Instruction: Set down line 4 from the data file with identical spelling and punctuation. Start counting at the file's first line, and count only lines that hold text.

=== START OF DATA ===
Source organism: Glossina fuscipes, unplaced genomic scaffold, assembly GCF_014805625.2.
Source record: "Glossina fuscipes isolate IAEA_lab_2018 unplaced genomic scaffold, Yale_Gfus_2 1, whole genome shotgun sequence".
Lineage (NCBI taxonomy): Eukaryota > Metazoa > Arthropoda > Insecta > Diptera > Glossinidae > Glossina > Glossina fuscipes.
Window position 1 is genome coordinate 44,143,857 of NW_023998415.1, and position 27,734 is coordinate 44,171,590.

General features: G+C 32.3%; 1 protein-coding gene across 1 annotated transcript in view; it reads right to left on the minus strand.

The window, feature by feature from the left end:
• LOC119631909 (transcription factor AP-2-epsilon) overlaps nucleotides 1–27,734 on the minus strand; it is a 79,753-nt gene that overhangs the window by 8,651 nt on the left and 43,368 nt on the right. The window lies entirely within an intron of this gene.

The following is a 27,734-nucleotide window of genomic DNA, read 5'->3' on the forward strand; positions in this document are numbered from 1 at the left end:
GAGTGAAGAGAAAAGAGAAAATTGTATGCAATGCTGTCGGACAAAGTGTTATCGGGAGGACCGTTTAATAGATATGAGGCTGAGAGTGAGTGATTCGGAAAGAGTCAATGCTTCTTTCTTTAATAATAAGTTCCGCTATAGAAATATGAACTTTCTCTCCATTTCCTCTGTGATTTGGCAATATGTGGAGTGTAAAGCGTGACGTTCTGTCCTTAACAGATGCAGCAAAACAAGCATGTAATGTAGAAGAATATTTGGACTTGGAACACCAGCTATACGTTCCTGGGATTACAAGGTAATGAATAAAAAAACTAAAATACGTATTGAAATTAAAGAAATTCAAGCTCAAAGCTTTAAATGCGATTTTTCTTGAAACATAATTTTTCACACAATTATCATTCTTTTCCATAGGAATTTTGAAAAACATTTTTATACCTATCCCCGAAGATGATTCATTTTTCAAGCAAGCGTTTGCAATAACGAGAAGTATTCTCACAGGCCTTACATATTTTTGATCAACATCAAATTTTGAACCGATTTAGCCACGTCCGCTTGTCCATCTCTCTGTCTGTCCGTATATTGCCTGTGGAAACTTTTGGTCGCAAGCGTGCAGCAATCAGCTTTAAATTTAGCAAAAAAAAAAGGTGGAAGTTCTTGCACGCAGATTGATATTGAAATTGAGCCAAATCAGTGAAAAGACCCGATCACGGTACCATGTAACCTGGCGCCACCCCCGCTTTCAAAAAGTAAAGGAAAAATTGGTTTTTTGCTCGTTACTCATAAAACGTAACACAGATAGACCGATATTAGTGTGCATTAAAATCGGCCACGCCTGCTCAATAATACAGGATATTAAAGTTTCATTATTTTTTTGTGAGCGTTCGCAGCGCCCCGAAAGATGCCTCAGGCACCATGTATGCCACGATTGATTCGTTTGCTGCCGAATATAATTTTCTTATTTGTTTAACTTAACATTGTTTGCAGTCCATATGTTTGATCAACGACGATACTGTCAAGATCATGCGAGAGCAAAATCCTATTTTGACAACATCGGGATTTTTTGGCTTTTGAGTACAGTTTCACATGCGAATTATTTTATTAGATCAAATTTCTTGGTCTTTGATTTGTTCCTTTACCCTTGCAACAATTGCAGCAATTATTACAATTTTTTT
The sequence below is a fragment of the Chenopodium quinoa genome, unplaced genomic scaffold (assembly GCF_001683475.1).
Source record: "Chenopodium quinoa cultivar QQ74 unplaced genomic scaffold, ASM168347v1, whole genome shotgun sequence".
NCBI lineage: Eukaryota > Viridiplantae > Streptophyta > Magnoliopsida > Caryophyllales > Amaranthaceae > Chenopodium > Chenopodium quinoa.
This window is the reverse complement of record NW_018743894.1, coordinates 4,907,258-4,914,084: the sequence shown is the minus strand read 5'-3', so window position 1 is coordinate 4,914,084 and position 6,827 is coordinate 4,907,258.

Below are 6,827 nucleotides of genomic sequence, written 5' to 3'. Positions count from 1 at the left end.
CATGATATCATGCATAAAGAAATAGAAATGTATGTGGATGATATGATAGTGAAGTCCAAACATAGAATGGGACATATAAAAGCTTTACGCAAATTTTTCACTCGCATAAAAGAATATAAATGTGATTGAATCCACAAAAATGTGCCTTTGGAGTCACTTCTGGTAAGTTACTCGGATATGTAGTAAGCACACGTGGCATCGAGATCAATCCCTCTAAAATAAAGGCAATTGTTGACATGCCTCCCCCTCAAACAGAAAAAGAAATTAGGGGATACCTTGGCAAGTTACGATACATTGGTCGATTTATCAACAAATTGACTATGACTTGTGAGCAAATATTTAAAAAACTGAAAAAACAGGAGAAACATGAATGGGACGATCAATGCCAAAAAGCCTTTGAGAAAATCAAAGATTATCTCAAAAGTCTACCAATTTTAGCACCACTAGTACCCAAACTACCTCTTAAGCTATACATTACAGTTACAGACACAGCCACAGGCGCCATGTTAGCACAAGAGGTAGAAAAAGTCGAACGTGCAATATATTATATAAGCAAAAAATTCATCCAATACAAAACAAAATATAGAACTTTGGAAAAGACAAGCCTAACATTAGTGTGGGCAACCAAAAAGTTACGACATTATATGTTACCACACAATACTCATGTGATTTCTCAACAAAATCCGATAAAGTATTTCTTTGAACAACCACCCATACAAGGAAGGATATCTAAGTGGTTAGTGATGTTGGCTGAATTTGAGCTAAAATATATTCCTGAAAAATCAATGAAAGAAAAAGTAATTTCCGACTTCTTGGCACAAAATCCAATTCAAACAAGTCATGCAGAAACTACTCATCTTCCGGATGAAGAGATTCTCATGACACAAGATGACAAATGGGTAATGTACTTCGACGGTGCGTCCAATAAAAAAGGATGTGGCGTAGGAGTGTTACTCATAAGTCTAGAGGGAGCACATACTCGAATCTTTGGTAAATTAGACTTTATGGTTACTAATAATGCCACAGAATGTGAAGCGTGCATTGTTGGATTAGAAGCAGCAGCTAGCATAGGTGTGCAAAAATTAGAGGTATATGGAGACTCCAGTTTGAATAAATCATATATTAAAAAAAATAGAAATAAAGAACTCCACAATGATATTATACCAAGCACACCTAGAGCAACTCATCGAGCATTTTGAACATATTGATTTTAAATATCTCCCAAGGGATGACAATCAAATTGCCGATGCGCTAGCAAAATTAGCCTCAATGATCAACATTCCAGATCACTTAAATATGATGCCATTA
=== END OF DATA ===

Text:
Window position 1 is genome coordinate 44,143,857 of NW_023998415.1, and position 27,734 is coordinate 44,171,590.